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Gov. Kim Reynolds and Lt. Gov. Adam Gregg, along with a broad cross section of Iowa agricultural and community leaders, celebrated the fifth anniversary of the Iowa Nutrient Reduction Strategy at the Iowa State University BioCentury Research Farm near Boone Tuesday morning. The group gathered to reflect on the achievements that have taken place since the strategy was finalized in 2013 and share a vision for the next five years and beyond.

“Iowans across the state are making water quality a priority,” Gov. Reynolds said. “I was proud that the first bill I signed into law as governor was a historic water quality bill. The state has provided significant resources for water quality over the past five years, and using the science-backed Nutrient Reduction Strategy as our roadmap, we’re going to continue charging forward with our efforts.”

The Iowa Nutrient Reduction Strategy is a science and technology-based framework to assess and reduce nutrient loss from both point sources (like municipal and industrial wastewater treatment plants) and nonpoint sources (like stormwater runoff from both rural and urban areas) in Iowa.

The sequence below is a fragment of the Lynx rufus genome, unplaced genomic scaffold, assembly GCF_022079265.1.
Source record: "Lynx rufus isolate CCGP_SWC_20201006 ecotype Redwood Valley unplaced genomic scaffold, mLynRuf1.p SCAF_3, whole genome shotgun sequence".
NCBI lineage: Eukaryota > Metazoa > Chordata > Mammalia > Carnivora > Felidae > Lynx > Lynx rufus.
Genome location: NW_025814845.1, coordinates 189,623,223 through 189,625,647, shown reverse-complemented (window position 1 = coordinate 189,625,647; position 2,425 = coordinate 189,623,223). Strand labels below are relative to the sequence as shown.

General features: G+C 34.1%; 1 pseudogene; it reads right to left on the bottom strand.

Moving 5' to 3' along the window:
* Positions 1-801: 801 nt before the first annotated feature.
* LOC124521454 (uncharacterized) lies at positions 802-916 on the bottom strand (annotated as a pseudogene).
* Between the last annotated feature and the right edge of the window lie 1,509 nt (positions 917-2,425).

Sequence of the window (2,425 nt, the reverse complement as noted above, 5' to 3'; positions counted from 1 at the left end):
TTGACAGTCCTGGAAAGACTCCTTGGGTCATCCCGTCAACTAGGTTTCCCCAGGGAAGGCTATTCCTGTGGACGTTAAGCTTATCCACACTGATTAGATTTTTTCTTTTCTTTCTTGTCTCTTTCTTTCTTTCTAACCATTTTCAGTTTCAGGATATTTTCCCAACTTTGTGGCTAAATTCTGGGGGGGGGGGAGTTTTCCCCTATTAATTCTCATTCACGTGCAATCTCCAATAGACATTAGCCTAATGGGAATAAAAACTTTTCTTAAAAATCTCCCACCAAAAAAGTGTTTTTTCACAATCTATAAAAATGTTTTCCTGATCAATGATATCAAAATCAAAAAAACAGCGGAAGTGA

In the five years since the strategy was finalized, there has been significant work by farmers, landowners, communities, businesses, stakeholders and partners to help improve water quality in Iowa. More information about the work that has taken place can be found in the Iowa Nutrient Reduction Strategy Annual Progress Report.

“As Gov. Reynolds and I travel to each of Iowa’s 99 counties, we’ve had the opportunity to visit a variety of water quality projects and meet with Iowans committed to working together to improve water quality,” Lt. Gov. Gregg said. “The Iowa Nutrient Reduction Strategy has helped get everyone on the same page and pulling in the same direction to address this important issue.”

During the 2018 legislative session, lawmakers passed and Gov. Reynolds signed a bill that will provide more than $280 million for water quality efforts in Iowa over the next 12 years. This significant, long-term funding source will allow Iowa to build on its strong foundation and expand the collaborative, science-based efforts underway across the state.

In the coming years, research will continue through the Iowa Nutrient Research Center to provide the scientific support necessary to meet the strategy’s goals and connect research results to farmers, landowners and stakeholders. Scientists will continue working to improve technologies and practices like bioreactors, saturated buffers, prairie strips, drainage water recycling and cover crops – some of which have shown the potential to dramatically reduce loss of nutrients to Iowa waters.

More information about the Iowa Nutrient Reduction Strategy can be found at